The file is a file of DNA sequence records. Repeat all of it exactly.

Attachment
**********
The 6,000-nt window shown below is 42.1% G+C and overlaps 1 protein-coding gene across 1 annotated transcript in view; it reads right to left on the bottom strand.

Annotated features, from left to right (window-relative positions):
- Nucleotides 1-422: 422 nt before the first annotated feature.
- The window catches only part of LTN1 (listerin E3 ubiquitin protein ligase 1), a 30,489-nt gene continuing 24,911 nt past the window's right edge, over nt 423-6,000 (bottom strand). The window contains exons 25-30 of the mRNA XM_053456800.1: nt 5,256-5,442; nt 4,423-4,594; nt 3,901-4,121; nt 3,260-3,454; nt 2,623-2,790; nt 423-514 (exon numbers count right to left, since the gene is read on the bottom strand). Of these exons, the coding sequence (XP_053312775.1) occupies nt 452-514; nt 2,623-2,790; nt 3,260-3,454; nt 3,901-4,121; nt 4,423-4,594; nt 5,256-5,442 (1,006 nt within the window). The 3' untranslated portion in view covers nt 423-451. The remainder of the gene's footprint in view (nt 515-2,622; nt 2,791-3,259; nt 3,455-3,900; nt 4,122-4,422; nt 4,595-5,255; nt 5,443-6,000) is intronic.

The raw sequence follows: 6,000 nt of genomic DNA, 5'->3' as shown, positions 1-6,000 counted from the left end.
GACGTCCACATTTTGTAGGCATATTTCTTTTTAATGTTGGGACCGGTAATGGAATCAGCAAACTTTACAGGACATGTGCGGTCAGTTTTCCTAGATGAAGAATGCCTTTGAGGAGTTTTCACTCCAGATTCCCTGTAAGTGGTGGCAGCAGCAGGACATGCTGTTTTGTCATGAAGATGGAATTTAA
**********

The 6,000-nt window shown below is 42.1% G+C and overlaps 1 protein-coding gene across 1 annotated transcript in view; it reads right to left on the bottom strand.

Annotated features, from left to right (window-relative positions):
- Nucleotides 1-422: 422 nt before the first annotated feature.
- The window catches only part of LTN1 (listerin E3 ubiquitin protein ligase 1), a 30,489-nt gene continuing 24,911 nt past the window's right edge, over nt 423-6,000 (bottom strand). The window contains exons 25-30 of the mRNA XM_053456800.1: nt 5,256-5,442; nt 4,423-4,594; nt 3,901-4,121; nt 3,260-3,454; nt 2,623-2,790; nt 423-514 (exon numbers count right to left, since the gene is read on the bottom strand). Of these exons, the coding sequence (XP_053312775.1) occupies nt 452-514; nt 2,623-2,790; nt 3,260-3,454; nt 3,901-4,121; nt 4,423-4,594; nt 5,256-5,442 (1,006 nt within the window). The 3' untranslated portion in view covers nt 423-451. The remainder of the gene's footprint in view (nt 515-2,622; nt 2,791-3,259; nt 3,455-3,900; nt 4,122-4,422; nt 4,595-5,255; nt 5,443-6,000) is intronic.

The raw sequence follows: 6,000 nt of genomic DNA, 5'->3' as shown, positions 1-6,000 counted from the left end.
GACGTCCACATTTTGTAGGCATATTTCTTTTTAATGTTGGGACCGGTAATGGAATCAGCAAACTTTACAGGACATGTGCGGTCAGTTTTCCTAGATGAAGAATGCCTTTGAGGAGTTTTCACTCCAGATTCCCTGTAAGTGGTGGCAGCAGCAGGACATGCTGTTTTGTCATGAAGATGGAATTTAA